SummerWorks: Post-nuclear disaster bravery, vision quest & hope in the powerful, moving, resonant Bleeders

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d’bi.young anitafrika and Watah Theatre wrap the Orisha Trilogy’s epic exploration of the Black diaspora, divinity and the environment with Bleeders, a dub opera running in the Theatre Centre Mainspace as part of SummerWorks.

Part One of the Trilogy, Esu Crossing the Middle Passage, speaks to the past; Part Two, She Mami Wata and the Pussy WitchHunt is set in the present; and Bleeders takes us into the future. Directed by anitafrika, assisted by Nickeshia Garrick, Bleeders features choreography by Garrick, and composition by Waleed Abdulhamid (also the music director), assisted by tuku (also vocalist and vocal coach).

The Pickering nuclear power plant has exploded, destroying the environment, poisoning the water, rendering the population infertile and plunging the land into ongoing war. A group of Black womxn* survivors gathers to find a way to heal the land and its people. A lone bleeder (fertile) emerges to become their warrior, setting off on a vision quest in search of the Ancestor Tree. Meanwhile, an army draws closer, hell bent on finding bleeders in order to increase their numbers and continue the war.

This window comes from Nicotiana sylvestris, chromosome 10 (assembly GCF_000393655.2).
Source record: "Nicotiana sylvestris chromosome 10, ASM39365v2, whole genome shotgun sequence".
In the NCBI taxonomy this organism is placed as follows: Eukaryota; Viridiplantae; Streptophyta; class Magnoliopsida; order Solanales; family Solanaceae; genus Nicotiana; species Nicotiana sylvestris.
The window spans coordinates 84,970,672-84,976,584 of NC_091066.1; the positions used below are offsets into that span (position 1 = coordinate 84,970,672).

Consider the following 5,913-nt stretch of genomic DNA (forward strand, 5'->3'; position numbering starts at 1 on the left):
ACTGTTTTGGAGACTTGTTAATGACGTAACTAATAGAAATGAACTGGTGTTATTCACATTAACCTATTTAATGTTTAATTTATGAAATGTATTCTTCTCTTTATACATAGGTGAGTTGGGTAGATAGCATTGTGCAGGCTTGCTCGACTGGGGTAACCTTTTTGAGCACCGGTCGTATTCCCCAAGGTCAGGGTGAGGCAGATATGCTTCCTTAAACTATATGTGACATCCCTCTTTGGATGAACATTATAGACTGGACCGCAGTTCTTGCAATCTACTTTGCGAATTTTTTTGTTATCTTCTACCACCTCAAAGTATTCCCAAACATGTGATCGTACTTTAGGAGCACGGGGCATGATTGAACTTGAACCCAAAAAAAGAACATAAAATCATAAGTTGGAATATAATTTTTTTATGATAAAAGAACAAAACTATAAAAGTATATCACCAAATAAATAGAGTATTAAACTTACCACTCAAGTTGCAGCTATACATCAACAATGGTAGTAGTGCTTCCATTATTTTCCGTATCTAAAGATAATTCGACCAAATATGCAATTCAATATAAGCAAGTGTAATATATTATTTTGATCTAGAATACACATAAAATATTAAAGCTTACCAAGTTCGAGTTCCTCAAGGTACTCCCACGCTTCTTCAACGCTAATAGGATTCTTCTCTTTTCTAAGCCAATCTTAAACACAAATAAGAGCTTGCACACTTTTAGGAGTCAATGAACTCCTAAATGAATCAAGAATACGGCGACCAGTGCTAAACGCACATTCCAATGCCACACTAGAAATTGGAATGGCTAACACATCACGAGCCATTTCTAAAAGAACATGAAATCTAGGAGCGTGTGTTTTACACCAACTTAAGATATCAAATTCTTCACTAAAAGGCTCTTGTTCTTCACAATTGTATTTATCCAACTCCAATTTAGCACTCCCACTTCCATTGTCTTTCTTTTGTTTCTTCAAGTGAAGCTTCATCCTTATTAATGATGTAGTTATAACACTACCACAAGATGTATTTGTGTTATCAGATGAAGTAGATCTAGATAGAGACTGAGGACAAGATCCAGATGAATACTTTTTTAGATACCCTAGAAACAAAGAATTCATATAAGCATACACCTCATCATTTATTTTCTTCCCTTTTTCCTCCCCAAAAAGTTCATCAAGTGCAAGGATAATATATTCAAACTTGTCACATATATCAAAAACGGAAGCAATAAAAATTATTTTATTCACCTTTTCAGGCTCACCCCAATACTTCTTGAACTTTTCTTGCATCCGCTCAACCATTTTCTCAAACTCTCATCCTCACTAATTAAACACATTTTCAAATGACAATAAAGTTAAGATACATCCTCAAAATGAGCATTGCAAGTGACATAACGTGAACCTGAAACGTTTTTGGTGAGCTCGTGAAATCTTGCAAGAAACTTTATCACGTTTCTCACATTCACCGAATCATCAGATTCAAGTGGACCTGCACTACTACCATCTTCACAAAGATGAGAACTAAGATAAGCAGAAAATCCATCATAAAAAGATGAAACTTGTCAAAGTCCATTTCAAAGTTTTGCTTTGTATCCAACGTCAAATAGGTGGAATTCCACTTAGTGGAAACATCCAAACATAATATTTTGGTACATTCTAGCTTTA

The powerful, high-energy production features an equally outstanding ensemble: Olunike Adeliyi, d’bi.young anitafrika, Aisha Bentham, Raven Dauda, Nickeshia Garrick, Najla Nubyanluv, Sashoya Shoya Oya, Khadijah Roberts-Abdullah and Ravyn Wngs. And the band – The 333, which performs with anitafrika on Aug 9 at the Scotiabank Studio Theatre – is Waleed Abdulhamid, Christopher Butcher, Odel Johnson and Patrick O’Reilly.

The devastating and hopeful storytelling is impactful, both visually (set/costumes by Rachel Forbes) and emotionally, told through song, mythology and the hero’s journey; and many of the ensemble take on the roles of the hero’s animal guides, moving with fluid precision. The effect is both magical and poignant. The lyrics and music resonate to the core, making you want to move and then weep; Garrick’s solo “Rest in Peace” and the “Black Lives Matter” finale are especially potent. Once again, I was left in tears.

In the end, we are reminded of what anitafrika described during the brief post-show talkback as “the intersectionality of oppression” – how all are affected when global greed endangers the climate and environment – and of our collective responsibility to do something about it.

Despite their best efforts at accessing funding through grants, the Watah Theatre is in dire financial straits and needs our help in order to survive. Please consider giving to their Go Fund Me campaign; and keep the vitally important company alive so it can continue providing artist training and support, and produce works that tell stories that need to be told.

Post-nuclear disaster bravery, vision quest and hope in the powerful, moving and resonant Bleeders.

Bleeders continues at the Theatre Centre Mainspace until Aug 14. And look for a life beyond SummerWorks – this is just the beginning.

*This is the playwright’s preferred spelling of “women.”

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Author: life with more cowbell

Arts/culture social bloggerfly & Elwood P. Dowd disciple. Likes playing with words. A lot. Toronto

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